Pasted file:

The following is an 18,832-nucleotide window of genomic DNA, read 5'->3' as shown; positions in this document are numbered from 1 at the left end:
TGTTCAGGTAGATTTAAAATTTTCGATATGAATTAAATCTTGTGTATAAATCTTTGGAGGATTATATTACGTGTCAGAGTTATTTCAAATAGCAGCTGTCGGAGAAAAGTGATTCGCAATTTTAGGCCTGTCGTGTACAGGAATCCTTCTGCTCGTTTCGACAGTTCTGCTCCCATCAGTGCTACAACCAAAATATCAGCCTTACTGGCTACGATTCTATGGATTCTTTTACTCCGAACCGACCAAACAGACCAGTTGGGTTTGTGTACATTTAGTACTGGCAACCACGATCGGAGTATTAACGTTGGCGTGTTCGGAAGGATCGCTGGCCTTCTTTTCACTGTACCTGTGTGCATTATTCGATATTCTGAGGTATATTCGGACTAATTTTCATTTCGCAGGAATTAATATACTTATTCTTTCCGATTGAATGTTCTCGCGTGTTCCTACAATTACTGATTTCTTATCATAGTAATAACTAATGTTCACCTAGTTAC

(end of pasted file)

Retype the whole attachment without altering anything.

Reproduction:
The following is an 18,832-nucleotide window of genomic DNA, read 5'->3' as shown; positions in this document are numbered from 1 at the left end:
TGTTCAGGTAGATTTAAAATTTTCGATATGAATTAAATCTTGTGTATAAATCTTTGGAGGATTATATTACGTGTCAGAGTTATTTCAAATAGCAGCTGTCGGAGAAAAGTGATTCGCAATTTTAGGCCTGTCGTGTACAGGAATCCTTCTGCTCGTTTCGACAGTTCTGCTCCCATCAGTGCTACAACCAAAATATCAGCCTTACTGGCTACGATTCTATGGATTCTTTTACTCCGAACCGACCAAACAGACCAGTTGGGTTTGTGTACATTTAGTACTGGCAACCACGATCGGAGTATTAACGTTGGCGTGTTCGGAAGGATCGCTGGCCTTCTTTTCACTGTACCTGTGTGCATTATTCGATATTCTGAGGTATATTCGGACTAATTTTCATTTCGCAGGAATTAATATACTTATTCTTTCCGATTGAATGTTCTCGCGTGTTCCTACAATTACTGATTTCTTATCATAGTAATAACTAATGTTCACCTAGTTAC